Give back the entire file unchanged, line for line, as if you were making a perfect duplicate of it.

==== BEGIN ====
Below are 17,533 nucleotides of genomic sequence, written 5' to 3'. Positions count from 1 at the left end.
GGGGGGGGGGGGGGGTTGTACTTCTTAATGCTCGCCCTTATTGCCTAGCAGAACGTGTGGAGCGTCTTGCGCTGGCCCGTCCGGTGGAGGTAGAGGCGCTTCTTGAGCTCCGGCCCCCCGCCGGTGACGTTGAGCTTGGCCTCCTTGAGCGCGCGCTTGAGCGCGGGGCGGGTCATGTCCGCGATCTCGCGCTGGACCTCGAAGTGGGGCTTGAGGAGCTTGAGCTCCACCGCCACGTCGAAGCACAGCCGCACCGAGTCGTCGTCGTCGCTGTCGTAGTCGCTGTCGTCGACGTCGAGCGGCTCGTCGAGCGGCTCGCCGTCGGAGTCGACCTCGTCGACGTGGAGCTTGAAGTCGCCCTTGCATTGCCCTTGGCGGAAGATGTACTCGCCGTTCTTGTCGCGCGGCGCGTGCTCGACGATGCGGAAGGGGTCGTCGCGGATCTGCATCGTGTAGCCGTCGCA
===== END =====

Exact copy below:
Below are 17,533 nucleotides of genomic sequence, written 5' to 3'. Positions count from 1 at the left end.
GGGGGGGGGGGGGGGTTGTACTTCTTAATGCTCGCCCTTATTGCCTAGCAGAACGTGTGGAGCGTCTTGCGCTGGCCCGTCCGGTGGAGGTAGAGGCGCTTCTTGAGCTCCGGCCCCCCGCCGGTGACGTTGAGCTTGGCCTCCTTGAGCGCGCGCTTGAGCGCGGGGCGGGTCATGTCCGCGATCTCGCGCTGGACCTCGAAGTGGGGCTTGAGGAGCTTGAGCTCCACCGCCACGTCGAAGCACAGCCGCACCGAGTCGTCGTCGTCGCTGTCGTAGTCGCTGTCGTCGACGTCGAGCGGCTCGTCGAGCGGCTCGCCGTCGGAGTCGACCTCGTCGACGTGGAGCTTGAAGTCGCCCTTGCATTGCCCTTGGCGGAAGATGTACTCGCCGTTCTTGTCGCGCGGCGCGTGCTCGACGATGCGGAAGGGGTCGTCGCGGATCTGCATCGTGTAGCCGTCGCA